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The Greyhound

The Student News Site of Loyola University Maryland

The Greyhound

The Ferguson conversation lost sight of the facts


When a Ferguson grand jury chose not to indict Officer Darren Wilson, America blew up. After all, when it seems like police can kill unarmed black men and get off scot-free, what can one feel but anger?

But amidst the outcry for justice, the facts and indeed justice itself get lost in the frenzy of public opinion. People talk about a lot of things with respect to Ferguson: rioting, the militarization of police and the history of race relations in the United States. We’re too excited to talk about everything except what happened in Missouri on Aug. 9.

[button link=””] Download Grand Jury Evidence (PDF)[/button]Every shred of evidence presented to the grand jury is publicly available for download: all 5,670 pages of it. The grand jury decided after a preponderance of all this evidence that Darren Wilson’s shooting of Michael Brown was justifiable and did not warrant an indictment. But the protests started before any of this evidence was made known to the public, and they continue in force afterwards.

Many critics including Missouri State Senator Jamilah Nasheed criticized St. Louis County Prosecutor Robert McCulloch for his handling of all this evidence. She said “He doesn’t have the fortitude to do the right thing when it comes to prosecuting police officers.” That a prosecutor would fold on his duty to prosecute in order to protect police or deny justice to Ferguson’s African-American community is a horrifying proposition, but thankfully it doesn’t hold water. Let’s break down how the Ferguson grand jury was handled in comparison to a typical grand jury proceeding.

The New York Times explained the grand jury practices used in Ferguson in detail as part of their exhaustive summary of those thousands of pages of evidence. Your typical case is presented to a grand jury over the course of a day. The grand jury in the Wilson case met and deliberated for 25 days. Typically, only a few witnesses are called to describe and explain physical evidence—usually police investigators. In the Wilson case, 60 witnesses were called, and the grand jurors viewed pictures of the scene themselves. Usually grand jury evidence remains secret if the case doesn’t go to trial, but McCulloch released every shred of evidence and testimony after the grand jury released its verdict.

At every turn McCulloch set the grand jury’s agenda to output the most accurate verdict they could and made the process abundantly transparent. Though the lack of a recommended charge strikes many as strange, it makes sense if the prosecutor honestly did not think the evidence supported an indictment. The convening of a grand jury was imperative for a case this touchy, but that doesn’t mean there was ever sufficient evidence to indicate Darren Wilson should be charged with a crime. This wound up being the opinion of the grand jury after weeks of poring through thousands of pages of testimony and facts.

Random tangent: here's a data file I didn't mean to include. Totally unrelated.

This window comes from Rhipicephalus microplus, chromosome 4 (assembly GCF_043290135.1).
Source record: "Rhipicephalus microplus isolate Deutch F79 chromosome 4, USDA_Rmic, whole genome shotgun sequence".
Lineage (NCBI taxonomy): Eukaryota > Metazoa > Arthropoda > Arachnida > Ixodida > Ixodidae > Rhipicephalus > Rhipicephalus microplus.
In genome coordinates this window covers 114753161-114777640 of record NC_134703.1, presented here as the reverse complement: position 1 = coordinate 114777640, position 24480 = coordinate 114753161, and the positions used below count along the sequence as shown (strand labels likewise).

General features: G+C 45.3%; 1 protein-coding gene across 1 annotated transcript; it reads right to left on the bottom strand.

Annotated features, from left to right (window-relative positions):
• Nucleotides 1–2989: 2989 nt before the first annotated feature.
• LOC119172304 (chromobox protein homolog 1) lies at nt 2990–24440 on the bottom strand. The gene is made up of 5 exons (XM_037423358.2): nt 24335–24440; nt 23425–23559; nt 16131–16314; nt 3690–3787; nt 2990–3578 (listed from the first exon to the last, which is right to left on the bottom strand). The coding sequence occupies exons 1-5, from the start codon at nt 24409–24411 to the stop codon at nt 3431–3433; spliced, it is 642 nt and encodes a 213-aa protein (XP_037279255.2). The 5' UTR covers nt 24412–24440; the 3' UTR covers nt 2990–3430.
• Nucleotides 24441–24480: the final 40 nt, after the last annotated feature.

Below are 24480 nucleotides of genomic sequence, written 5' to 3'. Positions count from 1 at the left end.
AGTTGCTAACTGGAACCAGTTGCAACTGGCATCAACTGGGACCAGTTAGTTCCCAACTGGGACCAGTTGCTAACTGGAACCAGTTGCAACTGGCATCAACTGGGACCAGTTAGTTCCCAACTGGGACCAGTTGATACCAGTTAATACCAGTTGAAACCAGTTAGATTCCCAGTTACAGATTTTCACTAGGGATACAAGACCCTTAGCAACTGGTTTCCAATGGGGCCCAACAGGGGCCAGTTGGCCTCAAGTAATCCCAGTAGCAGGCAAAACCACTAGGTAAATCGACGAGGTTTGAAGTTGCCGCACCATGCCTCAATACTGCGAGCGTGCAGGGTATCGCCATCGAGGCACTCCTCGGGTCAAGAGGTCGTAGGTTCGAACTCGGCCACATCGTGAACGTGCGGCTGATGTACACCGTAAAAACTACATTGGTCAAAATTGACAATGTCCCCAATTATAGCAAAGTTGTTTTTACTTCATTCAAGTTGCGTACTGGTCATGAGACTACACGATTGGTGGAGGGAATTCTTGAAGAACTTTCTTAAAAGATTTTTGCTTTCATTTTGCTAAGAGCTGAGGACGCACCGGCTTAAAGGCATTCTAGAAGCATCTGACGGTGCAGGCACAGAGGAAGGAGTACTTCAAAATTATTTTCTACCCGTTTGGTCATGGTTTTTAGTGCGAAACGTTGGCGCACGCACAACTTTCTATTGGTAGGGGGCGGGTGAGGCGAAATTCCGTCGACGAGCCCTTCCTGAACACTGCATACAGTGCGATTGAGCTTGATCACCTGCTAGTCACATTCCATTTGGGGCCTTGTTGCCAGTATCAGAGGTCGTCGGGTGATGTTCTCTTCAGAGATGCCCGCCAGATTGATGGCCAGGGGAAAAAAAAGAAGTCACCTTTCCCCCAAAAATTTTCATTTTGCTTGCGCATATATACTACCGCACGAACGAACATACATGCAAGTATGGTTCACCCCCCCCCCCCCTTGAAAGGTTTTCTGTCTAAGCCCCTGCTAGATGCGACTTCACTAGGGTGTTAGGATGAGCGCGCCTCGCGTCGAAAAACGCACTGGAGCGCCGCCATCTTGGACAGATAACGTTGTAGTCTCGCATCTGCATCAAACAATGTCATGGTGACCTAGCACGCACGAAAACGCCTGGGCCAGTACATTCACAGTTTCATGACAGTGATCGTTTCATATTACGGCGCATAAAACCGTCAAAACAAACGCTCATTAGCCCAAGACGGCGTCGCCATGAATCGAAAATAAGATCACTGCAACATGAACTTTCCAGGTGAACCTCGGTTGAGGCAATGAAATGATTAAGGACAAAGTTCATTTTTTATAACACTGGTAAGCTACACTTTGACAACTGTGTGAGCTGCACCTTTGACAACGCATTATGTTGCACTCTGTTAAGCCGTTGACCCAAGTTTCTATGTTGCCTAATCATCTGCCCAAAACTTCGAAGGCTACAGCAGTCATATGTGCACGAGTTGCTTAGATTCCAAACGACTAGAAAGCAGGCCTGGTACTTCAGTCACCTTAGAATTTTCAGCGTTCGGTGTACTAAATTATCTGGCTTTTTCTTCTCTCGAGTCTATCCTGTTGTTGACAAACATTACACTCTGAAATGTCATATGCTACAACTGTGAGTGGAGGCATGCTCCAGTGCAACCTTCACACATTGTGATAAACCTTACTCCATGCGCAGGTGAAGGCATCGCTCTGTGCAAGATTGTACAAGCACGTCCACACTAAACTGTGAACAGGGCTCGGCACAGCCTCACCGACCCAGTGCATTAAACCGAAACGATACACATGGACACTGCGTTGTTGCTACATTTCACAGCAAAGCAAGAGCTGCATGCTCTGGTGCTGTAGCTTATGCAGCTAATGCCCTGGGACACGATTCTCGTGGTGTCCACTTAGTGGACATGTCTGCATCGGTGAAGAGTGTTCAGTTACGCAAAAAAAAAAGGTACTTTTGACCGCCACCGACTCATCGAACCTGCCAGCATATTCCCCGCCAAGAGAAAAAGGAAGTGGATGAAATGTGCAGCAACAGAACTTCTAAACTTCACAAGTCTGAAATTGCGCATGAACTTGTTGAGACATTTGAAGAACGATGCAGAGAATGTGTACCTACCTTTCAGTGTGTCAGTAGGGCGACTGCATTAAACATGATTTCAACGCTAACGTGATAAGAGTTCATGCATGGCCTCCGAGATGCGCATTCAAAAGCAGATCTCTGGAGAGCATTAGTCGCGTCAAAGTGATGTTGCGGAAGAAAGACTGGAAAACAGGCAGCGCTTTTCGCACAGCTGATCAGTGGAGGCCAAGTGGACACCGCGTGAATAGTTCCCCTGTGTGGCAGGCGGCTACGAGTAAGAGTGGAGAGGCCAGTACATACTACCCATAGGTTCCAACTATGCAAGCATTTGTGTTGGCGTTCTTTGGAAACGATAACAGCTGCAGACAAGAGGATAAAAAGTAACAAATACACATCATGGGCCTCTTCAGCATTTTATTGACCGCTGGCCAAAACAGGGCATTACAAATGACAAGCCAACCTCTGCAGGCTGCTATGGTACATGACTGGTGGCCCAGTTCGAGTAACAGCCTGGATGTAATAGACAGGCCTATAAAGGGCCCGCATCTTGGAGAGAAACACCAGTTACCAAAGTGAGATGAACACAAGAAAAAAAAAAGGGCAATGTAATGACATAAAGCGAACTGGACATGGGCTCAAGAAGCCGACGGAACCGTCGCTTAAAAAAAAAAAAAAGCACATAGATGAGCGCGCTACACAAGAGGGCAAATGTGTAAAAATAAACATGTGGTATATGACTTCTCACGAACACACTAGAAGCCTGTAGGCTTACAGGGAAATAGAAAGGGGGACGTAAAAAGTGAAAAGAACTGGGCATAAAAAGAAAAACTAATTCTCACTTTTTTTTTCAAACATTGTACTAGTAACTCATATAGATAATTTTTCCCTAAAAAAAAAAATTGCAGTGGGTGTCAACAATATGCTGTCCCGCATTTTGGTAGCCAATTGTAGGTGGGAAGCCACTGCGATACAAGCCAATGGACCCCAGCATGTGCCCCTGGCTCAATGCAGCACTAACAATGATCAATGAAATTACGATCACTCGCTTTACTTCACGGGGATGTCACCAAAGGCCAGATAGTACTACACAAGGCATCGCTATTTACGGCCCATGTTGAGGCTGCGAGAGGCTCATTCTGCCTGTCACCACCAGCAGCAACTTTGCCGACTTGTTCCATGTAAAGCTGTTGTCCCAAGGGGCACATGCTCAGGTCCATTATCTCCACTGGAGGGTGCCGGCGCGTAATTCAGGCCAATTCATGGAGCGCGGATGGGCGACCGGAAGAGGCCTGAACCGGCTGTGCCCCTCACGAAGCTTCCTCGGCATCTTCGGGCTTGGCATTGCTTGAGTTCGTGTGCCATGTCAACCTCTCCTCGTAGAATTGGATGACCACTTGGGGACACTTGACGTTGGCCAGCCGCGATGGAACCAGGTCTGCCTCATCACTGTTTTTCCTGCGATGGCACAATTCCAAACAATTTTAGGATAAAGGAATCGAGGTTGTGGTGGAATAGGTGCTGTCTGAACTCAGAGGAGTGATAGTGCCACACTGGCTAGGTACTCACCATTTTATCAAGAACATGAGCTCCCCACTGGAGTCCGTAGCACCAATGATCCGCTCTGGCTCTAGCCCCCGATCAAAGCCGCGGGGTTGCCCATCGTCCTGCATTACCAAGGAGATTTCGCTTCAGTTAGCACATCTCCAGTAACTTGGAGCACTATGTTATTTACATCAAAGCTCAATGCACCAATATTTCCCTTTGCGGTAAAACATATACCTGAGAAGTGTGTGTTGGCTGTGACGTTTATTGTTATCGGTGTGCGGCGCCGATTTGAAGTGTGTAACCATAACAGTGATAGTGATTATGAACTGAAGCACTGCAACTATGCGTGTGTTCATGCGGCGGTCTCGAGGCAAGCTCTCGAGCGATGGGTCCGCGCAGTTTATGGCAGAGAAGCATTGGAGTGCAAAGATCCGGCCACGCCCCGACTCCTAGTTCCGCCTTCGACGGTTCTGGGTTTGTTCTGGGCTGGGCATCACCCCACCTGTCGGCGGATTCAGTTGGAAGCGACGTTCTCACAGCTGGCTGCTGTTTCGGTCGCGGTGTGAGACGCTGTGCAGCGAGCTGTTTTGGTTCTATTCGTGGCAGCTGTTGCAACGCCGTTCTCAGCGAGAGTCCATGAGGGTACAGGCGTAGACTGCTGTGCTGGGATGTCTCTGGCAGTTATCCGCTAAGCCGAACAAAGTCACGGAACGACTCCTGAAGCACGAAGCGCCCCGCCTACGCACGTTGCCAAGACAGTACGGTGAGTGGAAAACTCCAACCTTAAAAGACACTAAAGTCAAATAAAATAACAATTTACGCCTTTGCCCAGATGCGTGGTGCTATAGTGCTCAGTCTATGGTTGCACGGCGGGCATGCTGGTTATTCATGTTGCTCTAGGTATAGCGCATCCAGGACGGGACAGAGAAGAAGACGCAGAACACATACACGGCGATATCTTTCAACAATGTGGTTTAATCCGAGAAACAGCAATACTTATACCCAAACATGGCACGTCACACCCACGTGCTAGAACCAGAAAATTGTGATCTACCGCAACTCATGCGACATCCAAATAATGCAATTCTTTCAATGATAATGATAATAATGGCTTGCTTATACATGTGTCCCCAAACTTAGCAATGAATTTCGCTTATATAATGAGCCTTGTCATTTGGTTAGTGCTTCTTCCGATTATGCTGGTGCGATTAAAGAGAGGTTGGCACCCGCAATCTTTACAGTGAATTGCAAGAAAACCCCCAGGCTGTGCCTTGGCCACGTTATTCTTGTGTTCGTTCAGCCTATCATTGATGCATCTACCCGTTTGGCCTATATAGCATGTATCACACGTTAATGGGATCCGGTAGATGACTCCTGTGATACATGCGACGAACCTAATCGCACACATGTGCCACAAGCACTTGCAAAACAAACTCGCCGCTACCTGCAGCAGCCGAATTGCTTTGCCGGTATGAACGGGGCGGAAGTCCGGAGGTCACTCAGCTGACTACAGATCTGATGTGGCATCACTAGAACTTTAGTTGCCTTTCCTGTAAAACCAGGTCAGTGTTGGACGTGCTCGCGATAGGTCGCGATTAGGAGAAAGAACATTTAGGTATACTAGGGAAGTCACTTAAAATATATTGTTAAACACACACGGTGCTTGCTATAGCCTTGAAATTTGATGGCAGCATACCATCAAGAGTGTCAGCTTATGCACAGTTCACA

I see two possibilities here. The unlikely first is that every protester who wanted an indictment read every page of that evidence and decided they were better equipped than the grand jury to decide what happened Aug. 9. The second is that the outrage was never really about what happened in Ferguson, but about abstract issues: the police becoming militarized, the perception that white police are racist, police brutality in general and the excessive use of force. All of these conversations are worth having, but so too are all of these conversations irrelevant in determining whether an indictment should be made.

The objection is that this is about more than Ferguson; an NYC grand jury did not indict a white New York police officer who choke-held Eric Garner—a black man—to death. Another unarmed black man in Phoenix, Ariz. was killed last Tuesday by another white police officer. Are people really wrong for feeling like the deck is stacked against them?

It’s important to keep in mind that it’s easy to cherry-pick cases to fit into a narrative. South Carolina indicted three police officers within the last four months alone for shooting unarmed African-American men. A black police officer shot an unarmed white man in Utah just two days after Michael Brown was shot in Ferguson. But none of this information is strong evidence for any macro-level trend of racism or critical scrutiny of police. They’re examples. Cases that could be fit conveniently into a narrative of oppression. But just because tragic shootings can fit snugly into an over-arching political jigsaw puzzle doesn’t mean they should.

In all these cases­­— Ferguson, New York, South Carolina or Utah—remember that facts matter. Opinion is wild and often unfounded, but facts don’t lie; and facts are the only criterion suitable for deciding to indict or not.

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The Ferguson conversation lost sight of the facts